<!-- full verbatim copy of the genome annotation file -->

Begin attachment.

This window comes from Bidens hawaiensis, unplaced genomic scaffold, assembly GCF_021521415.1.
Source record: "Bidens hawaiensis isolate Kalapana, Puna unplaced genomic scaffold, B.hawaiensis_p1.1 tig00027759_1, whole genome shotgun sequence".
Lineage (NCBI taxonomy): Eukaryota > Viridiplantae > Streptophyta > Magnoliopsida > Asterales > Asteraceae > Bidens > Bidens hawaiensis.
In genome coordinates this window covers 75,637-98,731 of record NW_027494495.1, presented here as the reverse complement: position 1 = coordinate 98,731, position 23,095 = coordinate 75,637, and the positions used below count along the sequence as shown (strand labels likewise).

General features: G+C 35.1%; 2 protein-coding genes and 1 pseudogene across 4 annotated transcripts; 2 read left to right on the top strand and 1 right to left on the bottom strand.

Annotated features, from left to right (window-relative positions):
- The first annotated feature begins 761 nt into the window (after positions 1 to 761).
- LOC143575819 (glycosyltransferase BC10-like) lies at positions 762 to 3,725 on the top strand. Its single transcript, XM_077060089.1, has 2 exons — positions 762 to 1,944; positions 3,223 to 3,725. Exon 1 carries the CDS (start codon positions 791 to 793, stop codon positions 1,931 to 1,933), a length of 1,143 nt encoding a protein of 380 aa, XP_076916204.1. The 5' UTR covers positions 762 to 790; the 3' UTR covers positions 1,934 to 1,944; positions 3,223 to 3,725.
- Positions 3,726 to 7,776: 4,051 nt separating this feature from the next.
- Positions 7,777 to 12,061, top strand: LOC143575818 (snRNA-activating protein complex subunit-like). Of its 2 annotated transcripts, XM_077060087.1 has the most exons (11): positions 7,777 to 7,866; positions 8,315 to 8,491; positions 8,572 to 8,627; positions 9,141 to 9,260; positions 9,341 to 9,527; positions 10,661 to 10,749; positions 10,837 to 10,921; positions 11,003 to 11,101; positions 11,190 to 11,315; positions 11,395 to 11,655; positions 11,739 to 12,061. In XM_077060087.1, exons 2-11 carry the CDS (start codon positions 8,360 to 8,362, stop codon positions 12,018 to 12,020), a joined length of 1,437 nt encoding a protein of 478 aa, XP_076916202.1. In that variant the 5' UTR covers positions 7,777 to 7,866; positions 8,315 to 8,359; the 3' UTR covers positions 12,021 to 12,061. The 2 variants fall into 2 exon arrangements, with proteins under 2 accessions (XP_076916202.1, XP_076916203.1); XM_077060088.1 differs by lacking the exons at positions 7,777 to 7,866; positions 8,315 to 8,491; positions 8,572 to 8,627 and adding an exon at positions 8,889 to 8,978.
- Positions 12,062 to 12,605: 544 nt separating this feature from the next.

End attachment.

This window comes from Bidens hawaiensis, unplaced genomic scaffold, assembly GCF_021521415.1.
Source record: "Bidens hawaiensis isolate Kalapana, Puna unplaced genomic scaffold, B.hawaiensis_p1.1 tig00027759_1, whole genome shotgun sequence".
Lineage (NCBI taxonomy): Eukaryota > Viridiplantae > Streptophyta > Magnoliopsida > Asterales > Asteraceae > Bidens > Bidens hawaiensis.
In genome coordinates this window covers 75,637-98,731 of record NW_027494495.1, presented here as the reverse complement: position 1 = coordinate 98,731, position 23,095 = coordinate 75,637, and the positions used below count along the sequence as shown (strand labels likewise).

General features: G+C 35.1%; 2 protein-coding genes and 1 pseudogene across 4 annotated transcripts; 2 read left to right on the top strand and 1 right to left on the bottom strand.

Annotated features, from left to right (window-relative positions):
- The first annotated feature begins 761 nt into the window (after positions 1 to 761).
- LOC143575819 (glycosyltransferase BC10-like) lies at positions 762 to 3,725 on the top strand. Its single transcript, XM_077060089.1, has 2 exons — positions 762 to 1,944; positions 3,223 to 3,725. Exon 1 carries the CDS (start codon positions 791 to 793, stop codon positions 1,931 to 1,933), a length of 1,143 nt encoding a protein of 380 aa, XP_076916204.1. The 5' UTR covers positions 762 to 790; the 3' UTR covers positions 1,934 to 1,944; positions 3,223 to 3,725.
- Positions 3,726 to 7,776: 4,051 nt separating this feature from the next.
- Positions 7,777 to 12,061, top strand: LOC143575818 (snRNA-activating protein complex subunit-like). Of its 2 annotated transcripts, XM_077060087.1 has the most exons (11): positions 7,777 to 7,866; positions 8,315 to 8,491; positions 8,572 to 8,627; positions 9,141 to 9,260; positions 9,341 to 9,527; positions 10,661 to 10,749; positions 10,837 to 10,921; positions 11,003 to 11,101; positions 11,190 to 11,315; positions 11,395 to 11,655; positions 11,739 to 12,061. In XM_077060087.1, exons 2-11 carry the CDS (start codon positions 8,360 to 8,362, stop codon positions 12,018 to 12,020), a joined length of 1,437 nt encoding a protein of 478 aa, XP_076916202.1. In that variant the 5' UTR covers positions 7,777 to 7,866; positions 8,315 to 8,359; the 3' UTR covers positions 12,021 to 12,061. The 2 variants fall into 2 exon arrangements, with proteins under 2 accessions (XP_076916202.1, XP_076916203.1); XM_077060088.1 differs by lacking the exons at positions 7,777 to 7,866; positions 8,315 to 8,491; positions 8,572 to 8,627 and adding an exon at positions 8,889 to 8,978.
- Positions 12,062 to 12,605: 544 nt separating this feature from the next.